It has been shown that noninvasive optogenetic-driven 40 Hz stimulation promotes neural activity and attenuates pathology in the 5XFAD mouse model of Alzheimer’s disease.

Findings from a new study reveal a key mechanism that may contribute to these beneficial effects: clearance of amyloid proteins, a hallmark of AD pathology, via the brain’s glymphatic system—a recently discovered “plumbing” network parallel to the brain’s blood vessels.

This work is published in Nature in the paper, “Multisensory gamma stimulation promotes glymphatic clearance of amyloid.

“Ever since we published our first results in 2016, people have asked me how does it work? Why 40 Hz? Why not some other frequency?” said Li-Huei Tsai, PhD, professor of neuroscience and director of the Picower Institute and MIT’s Aging Brain Initiative. “These are indeed very important questions we have worked very hard in the lab to address.”

The new paper describes experiments that show that sensory gamma stimulation prompts a particular type of neuron to release peptides that promote increased amyloid clearance via the glymphatic system.

Working with the 5XFAD mouse model of Alzheimer’s, the team first replicated the lab’s prior results that 40 Hz sensory stimulation increases 40 Hz neuronal activity in the brain and reduces amyloid levels. Then they set out to measure whether there was any correlated change in the fluids that flow through the glymphatic system to carry away wastes. Indeed, they measured increases in cerebrospinal fluid in the brain tissue of mice treated with sensory gamma stimulation compared to untreated controls. They also measured an increase in the rate of interstitial fluid leaving the brain. Moreover, in the gamma-treated mice, they measured increased diameter of the lymphatic vessels that drain away the fluids and measured increased accumulation of amyloid in cervical lymph nodes, which is the drainage site for that flow.

To investigate how this increased fluid flow might be happening, the team focused on the aquaporin 4 (AQP4) water channel of astrocyte cells, which enables the cells to facilitate glymphatic fluid exchange. When they blocked APQ4 function with a chemical, that prevented sensory gamma stimulation from reducing amyloid levels and prevented it from improving mouse learning and memory. And when, as an added test they used a genetic technique for disrupting AQP4, that also interfered with gamma-driven amyloid clearance.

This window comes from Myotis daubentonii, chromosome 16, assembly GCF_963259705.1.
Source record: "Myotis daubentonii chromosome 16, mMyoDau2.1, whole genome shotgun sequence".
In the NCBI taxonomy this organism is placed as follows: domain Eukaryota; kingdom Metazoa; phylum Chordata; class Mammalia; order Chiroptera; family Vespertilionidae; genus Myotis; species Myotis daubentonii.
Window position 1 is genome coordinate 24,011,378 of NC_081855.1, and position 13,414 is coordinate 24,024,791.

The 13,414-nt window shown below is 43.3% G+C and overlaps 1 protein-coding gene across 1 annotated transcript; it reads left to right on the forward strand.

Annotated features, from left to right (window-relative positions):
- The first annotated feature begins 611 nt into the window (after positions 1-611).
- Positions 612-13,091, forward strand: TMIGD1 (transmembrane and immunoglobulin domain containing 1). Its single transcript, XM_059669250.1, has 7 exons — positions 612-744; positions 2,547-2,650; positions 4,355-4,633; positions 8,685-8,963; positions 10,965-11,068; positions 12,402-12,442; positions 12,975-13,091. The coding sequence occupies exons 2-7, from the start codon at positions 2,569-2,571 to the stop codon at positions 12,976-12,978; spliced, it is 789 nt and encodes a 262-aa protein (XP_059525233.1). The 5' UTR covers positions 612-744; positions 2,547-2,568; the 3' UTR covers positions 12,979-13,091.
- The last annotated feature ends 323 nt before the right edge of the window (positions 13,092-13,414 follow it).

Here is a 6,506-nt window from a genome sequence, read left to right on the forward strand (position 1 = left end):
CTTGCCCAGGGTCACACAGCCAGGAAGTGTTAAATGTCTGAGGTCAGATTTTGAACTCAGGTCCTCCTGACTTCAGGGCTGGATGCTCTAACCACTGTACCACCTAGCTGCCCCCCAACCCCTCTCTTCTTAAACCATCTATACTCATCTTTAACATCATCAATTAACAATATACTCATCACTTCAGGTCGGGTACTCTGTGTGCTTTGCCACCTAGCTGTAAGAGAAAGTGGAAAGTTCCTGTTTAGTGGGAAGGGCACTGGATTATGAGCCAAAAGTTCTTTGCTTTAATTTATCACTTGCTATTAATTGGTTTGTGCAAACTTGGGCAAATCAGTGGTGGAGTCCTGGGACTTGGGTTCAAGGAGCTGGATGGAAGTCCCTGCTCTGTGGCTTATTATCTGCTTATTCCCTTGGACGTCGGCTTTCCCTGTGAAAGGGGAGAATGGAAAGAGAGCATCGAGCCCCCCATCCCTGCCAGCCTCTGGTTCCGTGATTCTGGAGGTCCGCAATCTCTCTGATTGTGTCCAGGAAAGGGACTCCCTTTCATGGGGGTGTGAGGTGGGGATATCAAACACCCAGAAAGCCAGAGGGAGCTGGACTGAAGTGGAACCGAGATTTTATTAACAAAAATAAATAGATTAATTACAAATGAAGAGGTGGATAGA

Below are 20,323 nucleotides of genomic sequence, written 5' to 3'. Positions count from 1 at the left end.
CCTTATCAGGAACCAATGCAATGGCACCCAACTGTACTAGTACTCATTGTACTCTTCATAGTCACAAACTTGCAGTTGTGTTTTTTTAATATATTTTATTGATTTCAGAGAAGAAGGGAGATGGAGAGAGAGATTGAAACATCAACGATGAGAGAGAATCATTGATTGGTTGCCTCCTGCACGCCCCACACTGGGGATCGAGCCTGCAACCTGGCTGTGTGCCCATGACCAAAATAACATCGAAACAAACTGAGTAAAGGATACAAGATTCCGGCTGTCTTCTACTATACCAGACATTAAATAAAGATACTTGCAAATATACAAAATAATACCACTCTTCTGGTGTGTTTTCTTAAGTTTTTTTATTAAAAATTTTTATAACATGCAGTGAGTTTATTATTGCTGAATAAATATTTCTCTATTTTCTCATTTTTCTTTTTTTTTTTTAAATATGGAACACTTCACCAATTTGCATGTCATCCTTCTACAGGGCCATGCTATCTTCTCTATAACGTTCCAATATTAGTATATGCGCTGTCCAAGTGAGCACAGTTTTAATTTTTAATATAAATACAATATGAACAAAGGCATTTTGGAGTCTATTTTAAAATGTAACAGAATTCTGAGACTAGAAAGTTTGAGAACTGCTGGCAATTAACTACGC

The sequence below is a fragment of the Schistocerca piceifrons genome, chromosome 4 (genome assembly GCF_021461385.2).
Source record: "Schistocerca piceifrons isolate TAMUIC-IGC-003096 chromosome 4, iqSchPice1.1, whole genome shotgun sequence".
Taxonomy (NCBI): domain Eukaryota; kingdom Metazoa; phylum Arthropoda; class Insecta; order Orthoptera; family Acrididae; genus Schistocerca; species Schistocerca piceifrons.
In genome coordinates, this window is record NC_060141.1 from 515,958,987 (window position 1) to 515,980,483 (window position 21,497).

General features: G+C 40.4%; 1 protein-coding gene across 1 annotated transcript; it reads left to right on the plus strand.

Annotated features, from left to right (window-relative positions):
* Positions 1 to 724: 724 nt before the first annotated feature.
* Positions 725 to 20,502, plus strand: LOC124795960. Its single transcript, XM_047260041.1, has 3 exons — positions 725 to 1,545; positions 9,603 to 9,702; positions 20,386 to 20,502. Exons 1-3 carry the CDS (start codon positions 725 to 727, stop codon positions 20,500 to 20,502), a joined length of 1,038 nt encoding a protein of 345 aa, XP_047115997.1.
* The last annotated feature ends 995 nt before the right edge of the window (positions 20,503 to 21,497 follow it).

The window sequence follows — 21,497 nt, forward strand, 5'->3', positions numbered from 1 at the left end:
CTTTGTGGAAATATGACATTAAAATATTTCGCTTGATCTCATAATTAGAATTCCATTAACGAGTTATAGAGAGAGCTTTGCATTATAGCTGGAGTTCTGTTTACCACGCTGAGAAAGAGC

More specifically, the authors noted, “Influx of cerebrospinal fluid was associated with increased aquaporin-4 polarization along astrocytic endfeet and dilated meningeal lymphatic vessels. Inhibiting glymphatic clearance abolished the removal of amyloid by multisensory 40 Hz stimulation.”

In addition to the fluid exchange promoted by APQ4 activity in astrocytes, another mechanism by which gamma waves promote glymphatic flow is by increasing the pulsation of neighboring blood vessels. Several measurements showed stronger arterial pulsatility in mice subjected to sensory gamma stimulation compared to untreated controls.

Using single-nucleus RNA sequencing (snRNA-seq), the team saw that gamma sensory stimulation indeed promoted changes consistent with increased astrocyte AQP4 activity. The data also revealed that upon gamma sensory stimulation, interneurons experienced a notable uptick in the production of several peptides. This was not surprising in the sense that peptide release is known to be dependent on brain rhythm frequencies, but it was still notable because one peptide in particular, VIP, is associated with Alzheimer’s-fighting benefits and helps to regulate vascular cells, blood flow and glymphatic clearance.

The team ran tests that revealed increased VIP in the brains of gamma-treated mice. The researchers also used a sensor of peptide release and observed that sensory gamma stimulation resulted in an increase in peptide release from VIP-expressing interneurons.

When the VIP neurons where inhibited, and the mice were exposed to sensory gamma stimulation, there was no longer an increase in arterial pulsatility and there was no more gamma-stimulated amyloid clearance.

While this paper focuses on what is likely an important mechanism—glymphatic clearance of amyloid—by which sensory gamma stimulation helps the brain, it’s probably not the only underlying mechanism that matters. The clearance effects shown in this study occurred rapidly, but in lab experiments and clinical studies weeks or months of chronic sensory gamma stimulation have been needed to have sustained effects on cognition.

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